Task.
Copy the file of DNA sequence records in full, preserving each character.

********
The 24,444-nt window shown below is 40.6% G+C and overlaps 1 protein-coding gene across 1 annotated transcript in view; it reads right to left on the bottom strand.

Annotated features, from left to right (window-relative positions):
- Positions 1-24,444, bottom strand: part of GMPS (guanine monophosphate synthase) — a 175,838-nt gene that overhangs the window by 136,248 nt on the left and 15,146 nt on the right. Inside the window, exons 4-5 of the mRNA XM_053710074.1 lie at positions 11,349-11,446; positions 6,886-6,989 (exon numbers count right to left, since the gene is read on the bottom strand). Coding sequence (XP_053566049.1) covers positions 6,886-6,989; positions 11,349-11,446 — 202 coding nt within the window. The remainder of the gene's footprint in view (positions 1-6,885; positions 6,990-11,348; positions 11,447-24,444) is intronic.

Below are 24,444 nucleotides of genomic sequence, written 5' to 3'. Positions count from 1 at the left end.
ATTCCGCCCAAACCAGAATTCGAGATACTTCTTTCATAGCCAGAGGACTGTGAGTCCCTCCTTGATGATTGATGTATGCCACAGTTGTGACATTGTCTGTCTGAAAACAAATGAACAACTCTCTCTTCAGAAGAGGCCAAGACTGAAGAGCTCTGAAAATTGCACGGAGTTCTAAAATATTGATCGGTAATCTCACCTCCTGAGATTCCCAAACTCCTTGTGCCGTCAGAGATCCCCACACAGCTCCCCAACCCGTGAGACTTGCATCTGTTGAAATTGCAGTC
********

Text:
The 24,444-nt window shown below is 40.6% G+C and overlaps 1 protein-coding gene across 1 annotated transcript in view; it reads right to left on the bottom strand.

Annotated features, from left to right (window-relative positions):
- Positions 1-24,444, bottom strand: part of GMPS (guanine monophosphate synthase) — a 175,838-nt gene that overhangs the window by 136,248 nt on the left and 15,146 nt on the right. Inside the window, exons 4-5 of the mRNA XM_053710074.1 lie at positions 11,349-11,446; positions 6,886-6,989 (exon numbers count right to left, since the gene is read on the bottom strand). Coding sequence (XP_053566049.1) covers positions 6,886-6,989; positions 11,349-11,446 — 202 coding nt within the window. The remainder of the gene's footprint in view (positions 1-6,885; positions 6,990-11,348; positions 11,447-24,444) is intronic.

Below are 24,444 nucleotides of genomic sequence, written 5' to 3'. Positions count from 1 at the left end.
ATTCCGCCCAAACCAGAATTCGAGATACTTCTTTCATAGCCAGAGGACTGTGAGTCCCTCCTTGATGATTGATGTATGCCACAGTTGTGACATTGTCTGTCTGAAAACAAATGAACAACTCTCTCTTCAGAAGAGGCCAAGACTGAAGAGCTCTGAAAATTGCACGGAGTTCTAAAATATTGATCGGTAATCTCACCTCCTGAGATTCCCAAACTCCTTGTGCCGTCAGAGATCCCCACACAGCTCCCCAACCCGTGAGACTTGCATCTGTTGAAATTGCAGTC